|Linfield's Line||- by Kevin Linfield|
The more time goes by, the more I realize that it is the users, not IBM who promote OS/2. We organize groups such as Team OS/2 and city "User Groups" to promote it to co-workers, friends, and even the general public. You can see volunteers at computer events such as COMDEX and ComputerFest, giving up their time to help promote their operating system, and in the plethora of newsgroups, defending OS/2's honour and assisting others with answers and helpful tips.
How many of us started using OS/2 because of an IBM advertisement? Although there must be at least one person in the world, I'd bet that the total number would be very small. I'll use my own story as an example. I bought a new 486DX33 with 4 MB of RAM in February 1992, and on its 120 MB hard drive was good old DOS 5.0. Believe it or not, I actually bought Windows 3.0 based on the hype and hoopla.
I soon became frustrated with Windows because a) I didn't have any Windows applications and b) it wouldn't run my DOS programs in a window. I figured that if I was going to task switch DOS programs, I might as well use DOSShell (a utility which came with DOS 5.0). Later that year, a friend at University told me about OS/2 2.0. To be brutally honest, I had never thought of OS/2 before this point (i.e. what advertising?). He gave me some propaganda and he was able to convince me to upgrade to 8 MB of RAM and buy OS/2 (on 5.25" disks no less). Since then, I have become somewhat of a fanatic and have tried to learn all I can about OS/2. I run it at home, on my notebook, at work, and even on my father's 386 with 4 MB of RAM (of course, with Program Commander/2 as a replacement shell.) I recommend it to my friends, participate in local computer events, and even helped organize the Toronto OS/2 User Group.
And talk about advertising? Lately, all I've seen are the "nun" commercial, and the Warp Connect machine in the jungle. OS/2 2.1 ads involved a pool table. Boring. Even magazine ads are just plain dull. I strongly doubt that this kind of advertising is effective. No catchy jingle. No famous spokesperson. Not even its own infomercial. Even in retail stores OS/2 is not well known to the staff. With few pre-loads, there are few applications available on the shelves. And those that are on the shelf do not represent the wealth of OS/2 software available. One of the cries emanating from the vocal minority is that OS/2 has no applications. Have they ever checked out Indelible Blue, Below Zero, or House of Technology? These OS/2 stores sell more applications than you can shake a stick at.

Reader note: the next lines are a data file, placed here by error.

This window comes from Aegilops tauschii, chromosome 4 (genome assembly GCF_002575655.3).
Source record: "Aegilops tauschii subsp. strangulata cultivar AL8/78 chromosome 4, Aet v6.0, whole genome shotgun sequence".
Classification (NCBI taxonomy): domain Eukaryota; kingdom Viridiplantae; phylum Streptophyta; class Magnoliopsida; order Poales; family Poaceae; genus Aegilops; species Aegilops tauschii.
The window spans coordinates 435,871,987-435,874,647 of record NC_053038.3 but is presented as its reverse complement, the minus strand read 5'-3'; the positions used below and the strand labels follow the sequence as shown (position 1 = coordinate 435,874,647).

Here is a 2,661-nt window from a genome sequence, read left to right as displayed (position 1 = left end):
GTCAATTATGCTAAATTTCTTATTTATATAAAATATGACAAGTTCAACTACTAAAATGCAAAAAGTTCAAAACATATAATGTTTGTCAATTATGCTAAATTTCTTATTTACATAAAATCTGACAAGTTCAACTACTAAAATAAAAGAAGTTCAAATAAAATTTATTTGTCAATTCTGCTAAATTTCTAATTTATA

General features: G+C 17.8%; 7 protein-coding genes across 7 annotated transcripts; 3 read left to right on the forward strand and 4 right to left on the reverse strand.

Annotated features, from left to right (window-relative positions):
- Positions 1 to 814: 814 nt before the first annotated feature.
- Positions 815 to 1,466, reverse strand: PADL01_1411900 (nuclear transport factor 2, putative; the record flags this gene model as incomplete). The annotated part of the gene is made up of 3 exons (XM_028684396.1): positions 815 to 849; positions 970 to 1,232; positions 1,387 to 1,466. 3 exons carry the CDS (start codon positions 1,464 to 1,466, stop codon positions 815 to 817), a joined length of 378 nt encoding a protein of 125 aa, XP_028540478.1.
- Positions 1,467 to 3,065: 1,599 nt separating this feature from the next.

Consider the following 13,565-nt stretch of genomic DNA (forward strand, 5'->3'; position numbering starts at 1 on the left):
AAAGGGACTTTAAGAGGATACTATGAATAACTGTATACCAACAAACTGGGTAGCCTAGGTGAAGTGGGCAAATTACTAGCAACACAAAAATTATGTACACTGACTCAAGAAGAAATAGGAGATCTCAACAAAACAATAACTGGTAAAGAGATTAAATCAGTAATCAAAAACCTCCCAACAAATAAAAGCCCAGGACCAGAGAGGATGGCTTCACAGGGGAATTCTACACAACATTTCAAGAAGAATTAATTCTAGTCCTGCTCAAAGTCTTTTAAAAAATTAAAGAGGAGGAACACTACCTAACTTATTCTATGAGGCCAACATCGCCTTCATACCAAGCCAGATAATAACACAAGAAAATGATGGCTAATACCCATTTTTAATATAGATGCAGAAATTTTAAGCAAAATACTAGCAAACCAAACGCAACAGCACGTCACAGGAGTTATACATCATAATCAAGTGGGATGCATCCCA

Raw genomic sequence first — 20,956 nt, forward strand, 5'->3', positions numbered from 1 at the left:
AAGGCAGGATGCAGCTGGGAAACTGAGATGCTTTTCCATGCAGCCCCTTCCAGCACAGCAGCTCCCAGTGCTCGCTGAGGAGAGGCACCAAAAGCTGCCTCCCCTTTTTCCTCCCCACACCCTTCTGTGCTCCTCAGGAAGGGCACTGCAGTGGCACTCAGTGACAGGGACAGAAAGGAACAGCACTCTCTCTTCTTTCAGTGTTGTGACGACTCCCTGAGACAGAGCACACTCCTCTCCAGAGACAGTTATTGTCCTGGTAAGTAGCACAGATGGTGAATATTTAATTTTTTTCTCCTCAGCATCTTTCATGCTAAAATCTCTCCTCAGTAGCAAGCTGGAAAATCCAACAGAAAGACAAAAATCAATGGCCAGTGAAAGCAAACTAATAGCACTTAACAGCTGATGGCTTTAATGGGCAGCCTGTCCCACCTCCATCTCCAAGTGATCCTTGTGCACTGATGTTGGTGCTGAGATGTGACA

How did you get into OS/2? Did you install it yourself? I know of only a handful of people who successfully performed their own first install.
Even I had my friend come over and assist me, and in turn I have assisted close to 100 people with their machines. So if it is so hard to install, and IBM doesn't promote it, why are OS/2 users so gung ho about their systems? I suspect that we feel that we've finally found an operating system that takes full advantage of our hardware. No more 640kb memory hassles. No more FAT file systems. The limitations of DOS are gone, but we still have the capability of running DOS and Windows software if the need arises.
The rumours of OS/2 dying have been around since OS/2 was invented. But no matter what IBM does, OS/2 will never die as long as there are enthusiastic users who promote the system and provide support, whether in person, via the Internet, or even at computer shows and events.
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